Be on the lookout for these new releases and events in the coming months.
“Avatar: The Way of Water”
James Cameron’s 2009 science fiction epic was one of the most effective uses ever of 3-D photography in capturing the alien world of Pandora and its indigenous inhabitants, the blue, 10-foot-tall Na’vi. Cameron is now back with the first of four projected sequels, much of which is set underwater. (In addition to blockbusters, Cameron has also directed documentaries about deep-sea exploration, so he is in his element.)
Sam Worthington and Zoe Saldana recreate their roles, while Sigourney Weaver and Stephen Lang also return, even though their characters died in the first film (this is science fiction, after all). Joining the cast is Kate Winslet, who starred in Cameron’s “Titanic” and now gets, once again, to tread water. Opens December 16.
To watch a trailer for “Avatar: The Way of Water” click on the video player below:
The DC Comics character, who originated in ancient Egypt, is in contemporary times a supervillain (though he may just simply be misunderstood), and a target of the Justice League of America. Dwayne Johnson stars. Things explode. Opens October 21.
“Black Panther: Wakanda Forever”
How do you follow the incredible popular and critical success of “Black Panther” after the death of star Chadwick Boseman? The responsibility of continuing the superhero’s legacy, and filling the shoes of King T’Challa, falls to his sister, Princess Shuri (Letitia Wright). Director Ryan Coogler returns. Opens November 11.
This latest slasher film in the “Halloween” franchise, begun in 1978 by director John Carpenter, is the 13th and (supposedly) final installment in which the mask-wearing Michael Myers once again wreaks havoc, this time with Jamie Lee Curtis returning as Laurie Strode, who’d survived the first film, barely. Will this sequel be lucky 13? Debuts October 14 in theaters and streaming via Peacock.
Steven Spielberg’s family drama, a nostalgic movie à clef that looks back at his parents and his beginnings as an aspiring filmmaker, won the People’s Choice Award at the Toronto International Film Festival earlier this month – as have five other recent Best Picture Oscar-winners. “The Fabelmans” stars Michelle Williams, Paul Dano, Seth Rogan, and Mateo Zoryna Francis-Deford and Gabriel LaBelle as the young and teenaged Sammy Fabelman, whose life is changed once he gets his hands on some 8mm film stock. Opens November 11.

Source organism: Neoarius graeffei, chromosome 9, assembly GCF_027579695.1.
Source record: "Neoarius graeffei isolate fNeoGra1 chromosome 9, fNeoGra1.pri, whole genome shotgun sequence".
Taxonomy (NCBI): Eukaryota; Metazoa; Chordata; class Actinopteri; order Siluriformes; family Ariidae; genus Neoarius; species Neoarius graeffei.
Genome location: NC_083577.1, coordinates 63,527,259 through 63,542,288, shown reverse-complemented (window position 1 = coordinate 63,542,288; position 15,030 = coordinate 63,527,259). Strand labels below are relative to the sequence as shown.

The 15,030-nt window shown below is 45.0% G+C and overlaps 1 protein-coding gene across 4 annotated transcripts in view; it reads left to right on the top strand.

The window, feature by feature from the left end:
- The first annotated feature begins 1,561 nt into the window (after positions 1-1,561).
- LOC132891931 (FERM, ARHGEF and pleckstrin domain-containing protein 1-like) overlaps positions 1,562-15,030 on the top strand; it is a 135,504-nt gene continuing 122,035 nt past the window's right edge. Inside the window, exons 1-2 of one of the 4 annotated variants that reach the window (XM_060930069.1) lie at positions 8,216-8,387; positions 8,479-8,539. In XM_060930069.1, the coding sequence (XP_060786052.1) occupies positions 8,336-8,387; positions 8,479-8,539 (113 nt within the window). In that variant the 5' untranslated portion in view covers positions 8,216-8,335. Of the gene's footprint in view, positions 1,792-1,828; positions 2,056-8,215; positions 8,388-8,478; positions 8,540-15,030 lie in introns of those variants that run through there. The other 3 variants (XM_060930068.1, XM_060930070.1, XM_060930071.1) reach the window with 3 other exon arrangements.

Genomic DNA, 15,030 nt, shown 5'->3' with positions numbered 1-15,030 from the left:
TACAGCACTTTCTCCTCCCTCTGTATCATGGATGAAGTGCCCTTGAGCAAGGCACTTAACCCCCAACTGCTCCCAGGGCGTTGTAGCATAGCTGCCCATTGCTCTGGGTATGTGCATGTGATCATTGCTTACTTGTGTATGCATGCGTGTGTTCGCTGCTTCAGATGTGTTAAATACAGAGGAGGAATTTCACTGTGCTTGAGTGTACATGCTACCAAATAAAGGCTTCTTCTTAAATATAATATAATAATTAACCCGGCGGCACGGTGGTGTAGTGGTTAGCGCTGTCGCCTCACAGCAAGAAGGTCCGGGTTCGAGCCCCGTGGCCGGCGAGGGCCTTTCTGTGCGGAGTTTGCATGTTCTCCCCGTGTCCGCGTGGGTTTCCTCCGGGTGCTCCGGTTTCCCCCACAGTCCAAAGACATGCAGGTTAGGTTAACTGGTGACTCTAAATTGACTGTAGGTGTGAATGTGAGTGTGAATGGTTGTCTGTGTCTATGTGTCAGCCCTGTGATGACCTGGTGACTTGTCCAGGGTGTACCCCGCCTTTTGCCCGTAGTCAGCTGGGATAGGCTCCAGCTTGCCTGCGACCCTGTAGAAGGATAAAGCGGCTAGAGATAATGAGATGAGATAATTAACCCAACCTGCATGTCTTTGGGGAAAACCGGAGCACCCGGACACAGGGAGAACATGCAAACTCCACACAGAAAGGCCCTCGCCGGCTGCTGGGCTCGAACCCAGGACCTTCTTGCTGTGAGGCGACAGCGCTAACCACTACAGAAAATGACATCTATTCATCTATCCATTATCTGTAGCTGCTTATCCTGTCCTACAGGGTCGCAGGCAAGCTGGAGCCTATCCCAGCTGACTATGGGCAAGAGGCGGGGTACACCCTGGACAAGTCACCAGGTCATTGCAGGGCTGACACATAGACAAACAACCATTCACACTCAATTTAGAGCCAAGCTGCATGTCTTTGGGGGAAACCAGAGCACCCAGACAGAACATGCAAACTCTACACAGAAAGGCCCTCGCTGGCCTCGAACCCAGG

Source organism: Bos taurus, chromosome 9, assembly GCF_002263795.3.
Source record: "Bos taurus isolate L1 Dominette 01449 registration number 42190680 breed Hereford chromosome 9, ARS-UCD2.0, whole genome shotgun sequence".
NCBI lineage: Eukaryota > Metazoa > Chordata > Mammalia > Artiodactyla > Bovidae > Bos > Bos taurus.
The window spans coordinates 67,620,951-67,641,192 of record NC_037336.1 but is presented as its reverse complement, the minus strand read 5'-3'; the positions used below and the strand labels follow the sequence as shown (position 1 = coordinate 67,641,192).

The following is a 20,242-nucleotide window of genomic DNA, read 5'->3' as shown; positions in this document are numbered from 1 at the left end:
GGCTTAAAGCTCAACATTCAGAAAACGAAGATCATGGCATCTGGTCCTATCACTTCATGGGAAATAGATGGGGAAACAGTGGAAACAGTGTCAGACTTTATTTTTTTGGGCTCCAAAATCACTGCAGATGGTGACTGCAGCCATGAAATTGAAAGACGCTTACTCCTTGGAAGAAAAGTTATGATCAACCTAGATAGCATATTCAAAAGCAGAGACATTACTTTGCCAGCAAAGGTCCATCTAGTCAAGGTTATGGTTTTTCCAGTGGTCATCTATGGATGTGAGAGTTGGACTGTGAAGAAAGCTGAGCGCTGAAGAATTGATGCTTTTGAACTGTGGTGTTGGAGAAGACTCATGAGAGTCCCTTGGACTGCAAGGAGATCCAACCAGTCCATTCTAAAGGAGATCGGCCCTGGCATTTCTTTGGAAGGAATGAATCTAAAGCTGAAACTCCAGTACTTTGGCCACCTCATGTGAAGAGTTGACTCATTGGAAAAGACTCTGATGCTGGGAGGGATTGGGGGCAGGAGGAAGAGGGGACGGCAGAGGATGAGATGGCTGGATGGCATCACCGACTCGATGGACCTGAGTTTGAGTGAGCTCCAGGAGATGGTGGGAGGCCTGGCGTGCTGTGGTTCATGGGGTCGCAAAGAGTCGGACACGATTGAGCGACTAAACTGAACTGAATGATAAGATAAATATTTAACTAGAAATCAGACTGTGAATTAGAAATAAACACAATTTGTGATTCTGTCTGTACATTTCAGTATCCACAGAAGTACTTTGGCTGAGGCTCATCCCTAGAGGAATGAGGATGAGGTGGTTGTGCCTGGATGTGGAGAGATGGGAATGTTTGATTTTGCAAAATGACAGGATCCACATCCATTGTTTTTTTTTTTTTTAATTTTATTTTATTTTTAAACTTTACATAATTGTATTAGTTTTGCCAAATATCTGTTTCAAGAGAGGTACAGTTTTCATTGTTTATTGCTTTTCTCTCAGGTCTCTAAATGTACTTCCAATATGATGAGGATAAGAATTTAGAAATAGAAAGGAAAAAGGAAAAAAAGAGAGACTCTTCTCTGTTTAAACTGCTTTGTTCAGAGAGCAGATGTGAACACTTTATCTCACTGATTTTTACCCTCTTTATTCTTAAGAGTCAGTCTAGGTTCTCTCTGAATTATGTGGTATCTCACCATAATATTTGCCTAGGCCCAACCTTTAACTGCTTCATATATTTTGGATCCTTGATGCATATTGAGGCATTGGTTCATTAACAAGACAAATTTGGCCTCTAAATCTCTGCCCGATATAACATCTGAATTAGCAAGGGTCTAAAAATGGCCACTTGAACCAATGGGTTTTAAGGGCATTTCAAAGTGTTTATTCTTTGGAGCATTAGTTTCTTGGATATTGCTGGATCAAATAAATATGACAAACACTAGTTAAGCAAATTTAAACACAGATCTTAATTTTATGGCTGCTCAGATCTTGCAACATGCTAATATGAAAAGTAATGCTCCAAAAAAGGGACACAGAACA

Charlie Puth: “Charlie”
The singer-songwriter whose previous releases include “Nine Track Mind” and “Voicenotes” is back with his third album that includes recent hits “Light Switch” and “Left and Right.” (October 7)
Carly Rae Jepsen: “The Loneliest Time”
The Canadian singer returns with her sixth album, including the single “Western Wind.” (October 7)
The singer’s 10th album, featuring songs written during COVID lockdown, was partly inspired by grief over the death, in 2018, of her mother. The lead single, “Atopos” (featuring Kasimyn), was released earlier this month. (September 30)
Lil Baby: “It’s Only Me”
Lil Baby’s third studio album includes the hit “Detox.” (October 14)
John Legend: “Legend”
He won a Grammy Award – his 12th – for the 2020 R&B album “Bigger Love.” His latest, “Legend” (out now), includes the songs “Dope,” “Honey” and “All She Wanna Do” (featuring Saweetie).
“Our Missing Hearts” by Celeste Ng
A Guggenheim Fellow, Ng topped The New York Times bestseller list with her previous novel, 2020’s “Little Fires Everywhere.” (Penguin Press: October 4)
“The Last Chairlift” by John Irving
The author of “The World According to Garp,” “The Cider House Rules,” and “A Prayer for Owen Meaney” is back with his first novel in seven years, one that is by turns a tale of sexual politics and a ghost story. (Simon & Schuster: October 18)
“The Passenger” & “Stella Maris” by Cormac McCarthy
The Pulitzer Prize-winning author of “The Road” and “No Country for Old Men” is back with two linked novels, part of one story spanning eight years, that encompasses a murder mystery and a woman suffering from paranoid schizophrenia. (Knopf: October 25, November 22)
“Liberation Day” by George Saunders
George Saunders, a Booker Prize-winner for “Lincoln in the Bardo,” returns with a short story collection, his first. (Random House: October 18)